This past June, the Canadian School of Peacebuilding came out with a new book, Voices of Harmony and Dissent, a collection of essays from real peace practitioners in the field. See our previous post on its release here. Some of the essays were focused simply on story telling, while others helped illuminate theoretical concepts pertinent to peacebuilding through real-life examples from their experiences.
The table of contents range from essays exploring the ideas of citizen advocacy in a Canadian context, to peacebuilding through an inter-faith choir in Bosnia-Herzogovina; to circle process training and lessons learned from driftwood. In my reading of the collection, I found the strength of this book in its variety of voices from not only different focuses in peacebuilding, but also from different cultural contexts. These are the types of stories that we need to tell; the kind of stories that awaken our imaginations.
Some of the voices were quite challenging to me, coming from backgrounds that I have little experience with. I think particularly of the author who described herself as a “Feminist, Buddhist, Anti-Oppression Peace builder.” I have primarily considered Peace from an Anabaptist viewpoint, so it was interesting to read a perspective on peace that was rooted in something other than Christ’s example and notice where we had a lot of agreement, and where we might have to compromise if ever we worked together. Many of us teach in countries and regions of the world where our greatest allies may be people who have different belief systems than our own, and wrestling with how we can still be peacebuilders together when we disagree on some things is something we need to seriously consider. I appreciated how that essay stretched my thinking in that area.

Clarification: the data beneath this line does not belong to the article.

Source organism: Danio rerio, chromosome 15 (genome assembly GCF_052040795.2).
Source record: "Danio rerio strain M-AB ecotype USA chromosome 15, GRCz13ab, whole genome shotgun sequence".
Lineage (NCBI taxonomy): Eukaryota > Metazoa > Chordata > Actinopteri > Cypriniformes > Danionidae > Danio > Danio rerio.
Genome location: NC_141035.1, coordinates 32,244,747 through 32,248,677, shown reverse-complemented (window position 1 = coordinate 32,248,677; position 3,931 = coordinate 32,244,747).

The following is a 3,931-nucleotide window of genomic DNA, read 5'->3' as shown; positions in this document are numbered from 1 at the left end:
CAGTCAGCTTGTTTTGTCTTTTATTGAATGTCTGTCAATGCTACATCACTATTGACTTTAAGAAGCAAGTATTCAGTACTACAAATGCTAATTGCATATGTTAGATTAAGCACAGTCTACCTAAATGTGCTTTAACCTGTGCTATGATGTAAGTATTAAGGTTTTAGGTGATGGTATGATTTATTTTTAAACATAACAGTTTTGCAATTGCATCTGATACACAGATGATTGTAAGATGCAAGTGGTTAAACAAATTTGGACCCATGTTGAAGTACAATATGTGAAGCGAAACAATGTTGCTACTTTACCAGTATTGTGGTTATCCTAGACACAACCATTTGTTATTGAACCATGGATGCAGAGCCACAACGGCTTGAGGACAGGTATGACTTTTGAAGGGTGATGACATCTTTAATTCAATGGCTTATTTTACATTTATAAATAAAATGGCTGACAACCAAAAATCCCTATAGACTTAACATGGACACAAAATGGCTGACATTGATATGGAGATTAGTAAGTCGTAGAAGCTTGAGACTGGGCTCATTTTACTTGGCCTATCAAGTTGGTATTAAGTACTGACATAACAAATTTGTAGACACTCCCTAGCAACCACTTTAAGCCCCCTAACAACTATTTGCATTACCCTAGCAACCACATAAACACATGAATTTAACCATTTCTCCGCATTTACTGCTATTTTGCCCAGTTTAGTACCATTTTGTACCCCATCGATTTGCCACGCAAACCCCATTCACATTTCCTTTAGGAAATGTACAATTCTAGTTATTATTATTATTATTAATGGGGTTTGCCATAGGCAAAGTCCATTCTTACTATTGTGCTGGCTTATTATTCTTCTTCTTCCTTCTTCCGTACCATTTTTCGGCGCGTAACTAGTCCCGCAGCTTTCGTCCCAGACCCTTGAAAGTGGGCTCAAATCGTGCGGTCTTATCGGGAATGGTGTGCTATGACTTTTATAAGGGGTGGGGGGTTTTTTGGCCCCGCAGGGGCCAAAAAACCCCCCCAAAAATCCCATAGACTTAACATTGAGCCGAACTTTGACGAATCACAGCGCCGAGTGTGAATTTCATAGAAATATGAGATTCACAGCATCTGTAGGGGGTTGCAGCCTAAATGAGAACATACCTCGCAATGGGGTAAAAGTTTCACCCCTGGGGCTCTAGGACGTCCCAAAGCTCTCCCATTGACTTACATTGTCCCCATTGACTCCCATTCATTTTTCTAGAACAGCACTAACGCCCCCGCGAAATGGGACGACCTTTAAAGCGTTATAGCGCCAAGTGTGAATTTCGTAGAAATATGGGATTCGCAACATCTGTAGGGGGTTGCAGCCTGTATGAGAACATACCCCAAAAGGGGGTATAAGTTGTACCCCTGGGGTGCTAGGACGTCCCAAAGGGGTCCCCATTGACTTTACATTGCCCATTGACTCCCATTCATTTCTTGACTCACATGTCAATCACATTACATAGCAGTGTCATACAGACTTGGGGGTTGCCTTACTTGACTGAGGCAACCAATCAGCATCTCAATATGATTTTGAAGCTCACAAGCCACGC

The essay that got my wheels turning the most however, was Karen Ridd’s “Teaching Peace, Being Peace” article. I will share a quote that sums up her stories and thoughts about mentors and guides, compassionate teachers, and peace “tricksters” that consider the world differently in how they approach their work, and also leaves us with something to ponder:
“Teaching peacebuilding comes with the requirement that we live as peacebuilders, or at least that we be seen to be trying to live our lives in concordance with what we teach. If we don’t, then what we do (an do not do) will undercut anything that we try to teach. Grace Kyoon describes it this way: “Practitioners are invited to think of themselves as being the ‘mothers of peace’ and, in that position, to strive toward being the best they can be. If we accept that teaching peacebuilding requires being a peacebuilder, then questions need to be asked, including the questions What does that mean? and Who is a teacher of peace?” (Voices of Harmony and Dissent, Pg 304).
What does living as a peacebuilder while being a teacher mean to you?